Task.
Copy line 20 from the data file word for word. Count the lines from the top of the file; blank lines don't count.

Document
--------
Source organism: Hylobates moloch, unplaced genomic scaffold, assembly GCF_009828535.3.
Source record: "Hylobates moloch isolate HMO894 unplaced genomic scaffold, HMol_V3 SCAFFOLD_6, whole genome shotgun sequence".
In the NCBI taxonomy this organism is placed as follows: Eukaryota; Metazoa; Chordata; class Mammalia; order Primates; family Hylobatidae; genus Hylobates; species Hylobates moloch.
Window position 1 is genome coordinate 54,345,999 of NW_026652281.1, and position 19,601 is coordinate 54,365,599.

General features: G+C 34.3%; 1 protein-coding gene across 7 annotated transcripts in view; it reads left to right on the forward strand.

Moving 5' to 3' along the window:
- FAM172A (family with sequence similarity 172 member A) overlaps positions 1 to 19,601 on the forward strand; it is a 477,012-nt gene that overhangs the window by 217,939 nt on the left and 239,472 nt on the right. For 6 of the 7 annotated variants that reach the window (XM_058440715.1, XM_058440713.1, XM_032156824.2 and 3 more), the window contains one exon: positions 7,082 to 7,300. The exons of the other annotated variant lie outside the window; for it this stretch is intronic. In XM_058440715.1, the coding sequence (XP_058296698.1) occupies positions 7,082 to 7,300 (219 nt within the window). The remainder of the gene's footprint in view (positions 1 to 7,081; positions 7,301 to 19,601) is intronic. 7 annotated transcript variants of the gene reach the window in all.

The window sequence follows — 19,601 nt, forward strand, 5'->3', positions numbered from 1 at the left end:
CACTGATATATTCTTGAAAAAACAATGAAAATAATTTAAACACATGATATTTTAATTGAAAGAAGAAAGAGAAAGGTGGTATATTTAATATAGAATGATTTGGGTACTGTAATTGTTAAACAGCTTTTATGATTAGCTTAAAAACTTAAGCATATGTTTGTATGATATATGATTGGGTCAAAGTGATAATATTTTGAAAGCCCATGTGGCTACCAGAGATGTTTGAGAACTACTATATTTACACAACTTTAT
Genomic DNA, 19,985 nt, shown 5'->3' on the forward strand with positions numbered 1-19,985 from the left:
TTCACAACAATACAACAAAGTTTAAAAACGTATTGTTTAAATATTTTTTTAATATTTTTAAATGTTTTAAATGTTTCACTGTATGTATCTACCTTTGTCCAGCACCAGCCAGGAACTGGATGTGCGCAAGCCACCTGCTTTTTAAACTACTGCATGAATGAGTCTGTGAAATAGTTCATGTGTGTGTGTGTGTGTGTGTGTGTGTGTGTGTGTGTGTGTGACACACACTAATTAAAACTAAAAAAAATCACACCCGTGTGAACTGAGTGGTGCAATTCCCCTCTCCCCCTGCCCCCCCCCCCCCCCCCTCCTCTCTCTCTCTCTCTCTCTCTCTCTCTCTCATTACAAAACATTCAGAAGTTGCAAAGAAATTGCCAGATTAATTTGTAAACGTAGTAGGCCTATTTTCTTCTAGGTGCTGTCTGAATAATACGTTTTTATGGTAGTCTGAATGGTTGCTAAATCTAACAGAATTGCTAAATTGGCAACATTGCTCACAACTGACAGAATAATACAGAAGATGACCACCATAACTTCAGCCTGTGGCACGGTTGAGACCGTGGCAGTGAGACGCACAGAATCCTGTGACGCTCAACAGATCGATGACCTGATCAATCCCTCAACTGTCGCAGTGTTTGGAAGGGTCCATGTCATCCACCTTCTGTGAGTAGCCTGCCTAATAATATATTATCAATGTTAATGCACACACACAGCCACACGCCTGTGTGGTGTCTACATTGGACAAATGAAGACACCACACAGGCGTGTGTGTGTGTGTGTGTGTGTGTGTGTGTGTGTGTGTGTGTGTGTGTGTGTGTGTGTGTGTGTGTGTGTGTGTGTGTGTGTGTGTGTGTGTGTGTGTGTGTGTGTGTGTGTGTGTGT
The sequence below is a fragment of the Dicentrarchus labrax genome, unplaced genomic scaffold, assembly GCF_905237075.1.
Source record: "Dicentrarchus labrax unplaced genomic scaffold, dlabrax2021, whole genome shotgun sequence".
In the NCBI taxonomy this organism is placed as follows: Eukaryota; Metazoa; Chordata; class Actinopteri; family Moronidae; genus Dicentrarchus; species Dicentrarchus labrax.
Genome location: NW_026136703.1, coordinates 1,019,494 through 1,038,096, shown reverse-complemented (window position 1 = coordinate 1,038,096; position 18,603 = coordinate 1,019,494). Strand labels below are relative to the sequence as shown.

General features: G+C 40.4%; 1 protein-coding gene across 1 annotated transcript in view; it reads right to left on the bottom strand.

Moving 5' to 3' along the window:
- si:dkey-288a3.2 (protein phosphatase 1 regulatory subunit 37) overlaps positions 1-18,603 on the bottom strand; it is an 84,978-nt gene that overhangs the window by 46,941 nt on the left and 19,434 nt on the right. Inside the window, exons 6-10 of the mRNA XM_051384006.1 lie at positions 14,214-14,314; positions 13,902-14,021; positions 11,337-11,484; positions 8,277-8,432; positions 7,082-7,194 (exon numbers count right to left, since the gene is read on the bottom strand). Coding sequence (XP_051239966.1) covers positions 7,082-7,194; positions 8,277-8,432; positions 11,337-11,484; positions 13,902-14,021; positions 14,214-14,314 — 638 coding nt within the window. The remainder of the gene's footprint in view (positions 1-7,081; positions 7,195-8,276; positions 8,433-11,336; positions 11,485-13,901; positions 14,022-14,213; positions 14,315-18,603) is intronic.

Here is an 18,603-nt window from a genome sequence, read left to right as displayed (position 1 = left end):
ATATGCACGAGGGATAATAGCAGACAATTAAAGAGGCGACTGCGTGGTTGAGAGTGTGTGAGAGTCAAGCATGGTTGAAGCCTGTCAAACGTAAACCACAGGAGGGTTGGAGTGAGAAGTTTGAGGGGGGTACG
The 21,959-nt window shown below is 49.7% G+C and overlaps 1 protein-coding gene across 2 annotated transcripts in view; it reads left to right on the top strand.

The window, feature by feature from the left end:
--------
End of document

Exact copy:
ATATGCACGAGGGATAATAGCAGACAATTAAAGAGGCGACTGCGTGGTTGAGAGTGTGTGAGAGTCAAGCATGGTTGAAGCCTGTCAAACGTAAACCACAGGAGGGTTGGAGTGAGAAGTTTGAGGGGGGTACG